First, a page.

Revalidating lapsed ppl
Once you’ve mastered all that, there’s some consolidation and solo flying to do.
After that we go away from the airfield to look at rejoins, steep turns and off-airfield landings in the local training area.
Once you have passed all the exams within the 18 month/6 sitting window, they are valid for licence issue for 24 months from the final exam pass.
The exams are: Rules and Regulations needed for safe flying Windshear, wake turbulence & some more legal definitions Includes questions on perception, aircrew interaction and how flying affects your body How weather works and the interpretation of forecasts Chart theory, effects of wind & altitude, fuel calculations Take-off and landing distance performance, weights and centre of gravity calculations, chart symbology Technical stuff about airframes, engines, aircraft systems and instruments Aerodynamics, what keeps us in the air and how the controls work Phonetic alphabet, special phraseology There is also an R/T oral test and a final skill test; these again are taken with one of our examiners.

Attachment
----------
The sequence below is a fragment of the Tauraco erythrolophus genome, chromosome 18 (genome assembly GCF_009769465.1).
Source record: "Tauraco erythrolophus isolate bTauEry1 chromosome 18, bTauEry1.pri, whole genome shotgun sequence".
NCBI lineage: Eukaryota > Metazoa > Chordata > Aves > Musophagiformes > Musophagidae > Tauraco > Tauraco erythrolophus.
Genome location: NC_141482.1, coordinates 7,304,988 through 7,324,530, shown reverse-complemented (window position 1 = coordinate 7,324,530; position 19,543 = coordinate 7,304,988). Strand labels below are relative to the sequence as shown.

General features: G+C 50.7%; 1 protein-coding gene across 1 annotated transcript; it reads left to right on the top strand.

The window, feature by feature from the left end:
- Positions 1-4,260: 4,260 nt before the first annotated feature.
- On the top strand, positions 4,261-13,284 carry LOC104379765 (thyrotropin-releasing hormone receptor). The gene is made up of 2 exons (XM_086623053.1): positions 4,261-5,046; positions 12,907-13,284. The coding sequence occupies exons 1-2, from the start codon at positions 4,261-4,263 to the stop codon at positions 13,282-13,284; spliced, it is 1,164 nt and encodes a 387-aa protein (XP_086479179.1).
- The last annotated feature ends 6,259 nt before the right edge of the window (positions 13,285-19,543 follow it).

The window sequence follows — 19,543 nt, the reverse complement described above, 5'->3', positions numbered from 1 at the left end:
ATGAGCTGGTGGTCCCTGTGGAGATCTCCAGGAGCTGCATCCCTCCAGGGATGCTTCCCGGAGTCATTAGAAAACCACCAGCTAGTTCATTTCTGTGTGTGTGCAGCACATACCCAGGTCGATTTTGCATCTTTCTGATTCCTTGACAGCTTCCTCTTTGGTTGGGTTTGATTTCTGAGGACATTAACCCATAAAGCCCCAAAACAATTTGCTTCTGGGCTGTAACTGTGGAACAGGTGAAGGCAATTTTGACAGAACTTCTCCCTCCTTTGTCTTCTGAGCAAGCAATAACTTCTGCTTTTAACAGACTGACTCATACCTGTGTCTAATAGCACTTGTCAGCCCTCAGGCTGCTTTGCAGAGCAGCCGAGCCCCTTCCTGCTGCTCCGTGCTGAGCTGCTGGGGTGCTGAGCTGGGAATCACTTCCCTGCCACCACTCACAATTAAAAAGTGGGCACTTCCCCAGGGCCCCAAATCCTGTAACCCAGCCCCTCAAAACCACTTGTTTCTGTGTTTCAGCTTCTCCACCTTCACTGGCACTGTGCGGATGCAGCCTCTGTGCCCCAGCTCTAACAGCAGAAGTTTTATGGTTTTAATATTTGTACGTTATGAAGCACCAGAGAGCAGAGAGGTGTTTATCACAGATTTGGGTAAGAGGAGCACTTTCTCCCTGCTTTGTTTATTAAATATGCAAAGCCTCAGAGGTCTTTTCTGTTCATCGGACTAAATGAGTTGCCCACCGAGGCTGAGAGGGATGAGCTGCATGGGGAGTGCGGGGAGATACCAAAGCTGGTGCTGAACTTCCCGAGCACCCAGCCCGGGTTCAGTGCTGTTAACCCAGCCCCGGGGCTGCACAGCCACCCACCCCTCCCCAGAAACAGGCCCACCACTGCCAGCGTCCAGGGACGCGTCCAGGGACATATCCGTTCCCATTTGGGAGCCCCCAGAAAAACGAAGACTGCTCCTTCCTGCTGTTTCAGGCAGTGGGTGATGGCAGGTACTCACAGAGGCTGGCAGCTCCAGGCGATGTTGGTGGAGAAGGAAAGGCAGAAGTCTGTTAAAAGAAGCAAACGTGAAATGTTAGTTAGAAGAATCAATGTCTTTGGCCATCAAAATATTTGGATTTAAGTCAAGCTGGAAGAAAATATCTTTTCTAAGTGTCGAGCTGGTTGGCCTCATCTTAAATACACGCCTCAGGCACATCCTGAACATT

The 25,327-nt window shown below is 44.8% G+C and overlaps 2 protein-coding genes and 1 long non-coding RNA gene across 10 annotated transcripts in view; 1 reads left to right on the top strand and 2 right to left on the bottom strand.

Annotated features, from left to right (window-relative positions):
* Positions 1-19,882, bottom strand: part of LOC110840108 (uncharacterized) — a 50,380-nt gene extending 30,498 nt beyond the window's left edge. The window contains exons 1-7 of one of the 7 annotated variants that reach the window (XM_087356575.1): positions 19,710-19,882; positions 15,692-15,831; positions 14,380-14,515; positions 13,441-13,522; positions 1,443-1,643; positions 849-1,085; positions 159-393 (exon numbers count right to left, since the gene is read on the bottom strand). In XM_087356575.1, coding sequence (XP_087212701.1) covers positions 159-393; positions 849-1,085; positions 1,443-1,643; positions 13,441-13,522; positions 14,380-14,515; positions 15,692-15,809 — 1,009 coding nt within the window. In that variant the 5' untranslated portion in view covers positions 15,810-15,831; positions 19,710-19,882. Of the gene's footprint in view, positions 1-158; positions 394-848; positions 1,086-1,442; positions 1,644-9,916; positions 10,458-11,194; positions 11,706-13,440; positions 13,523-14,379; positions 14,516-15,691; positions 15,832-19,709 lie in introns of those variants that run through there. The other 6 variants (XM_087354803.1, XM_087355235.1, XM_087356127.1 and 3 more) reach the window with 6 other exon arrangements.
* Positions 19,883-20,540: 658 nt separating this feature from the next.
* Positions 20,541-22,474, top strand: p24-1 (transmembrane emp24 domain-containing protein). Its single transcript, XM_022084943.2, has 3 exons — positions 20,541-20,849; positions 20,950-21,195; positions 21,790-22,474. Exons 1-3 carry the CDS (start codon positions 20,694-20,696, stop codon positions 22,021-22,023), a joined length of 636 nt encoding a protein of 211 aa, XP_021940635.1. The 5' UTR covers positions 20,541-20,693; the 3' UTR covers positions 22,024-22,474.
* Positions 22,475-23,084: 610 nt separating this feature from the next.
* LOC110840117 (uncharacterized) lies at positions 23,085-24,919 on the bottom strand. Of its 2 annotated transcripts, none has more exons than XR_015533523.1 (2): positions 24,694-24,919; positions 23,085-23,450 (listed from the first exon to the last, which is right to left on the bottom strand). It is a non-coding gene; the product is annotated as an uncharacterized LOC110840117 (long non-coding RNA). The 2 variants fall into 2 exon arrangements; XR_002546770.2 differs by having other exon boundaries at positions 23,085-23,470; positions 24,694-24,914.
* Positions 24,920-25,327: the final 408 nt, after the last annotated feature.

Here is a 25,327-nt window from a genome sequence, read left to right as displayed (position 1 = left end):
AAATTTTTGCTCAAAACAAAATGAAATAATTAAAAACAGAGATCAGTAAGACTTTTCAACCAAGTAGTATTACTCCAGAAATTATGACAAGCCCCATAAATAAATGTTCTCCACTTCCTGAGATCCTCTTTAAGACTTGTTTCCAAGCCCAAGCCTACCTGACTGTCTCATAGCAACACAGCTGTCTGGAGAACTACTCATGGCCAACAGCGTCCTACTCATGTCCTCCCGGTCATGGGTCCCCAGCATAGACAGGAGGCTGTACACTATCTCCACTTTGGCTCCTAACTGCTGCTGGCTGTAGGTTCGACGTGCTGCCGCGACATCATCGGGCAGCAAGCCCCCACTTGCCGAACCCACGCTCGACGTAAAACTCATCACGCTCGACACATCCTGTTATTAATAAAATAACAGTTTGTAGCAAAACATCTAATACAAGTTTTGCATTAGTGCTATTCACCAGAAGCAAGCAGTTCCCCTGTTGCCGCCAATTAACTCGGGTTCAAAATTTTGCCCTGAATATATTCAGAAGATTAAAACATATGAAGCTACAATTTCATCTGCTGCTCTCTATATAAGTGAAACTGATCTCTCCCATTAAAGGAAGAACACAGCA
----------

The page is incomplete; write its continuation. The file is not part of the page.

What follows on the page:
(National Private Pilots Licence) The NPPL is a UK licence which is valid in the UK, Ro I & with some extra conditions, France.
From April 2018 the NPPL will not be acceptable to fly an “EASA aircraft”, such as those at most flying schools, it will still be able to be used for those aircraft with a CAA or LAA “permit to fly”.
It is normally issued with a SEP(L) (Single-Engine Piston (Landplane)) class rating and an FRTOL (Flight Radio-Telephony Operator’s Licence).
This allows you to fly an aircraft with one piston engine, maximum weight 2000 kg, carrying up to 3 passengers, in reasonable weather, in daytime and to use the aircraft radio to communicate with ATC.
(European Aviation Safety Agency Private Pilots Licence) The EASA (European Aviation Safety Agency) PPL (Private Pilot’s Licence) is a European licence which has replaced the JAA-PPL.
It is internationally recognised and is normally issued with an SEP(L) (Single-Engine Piston (Landplane) class rating and an FRTOL (Flight Radio-Telephony Operator’s Licence).
Then it’s on to cross-country navigation, where we go and visit at least two other airfields, (we normally use Newcastle & Durham Tees-Valley or Blackpool & Liverpool).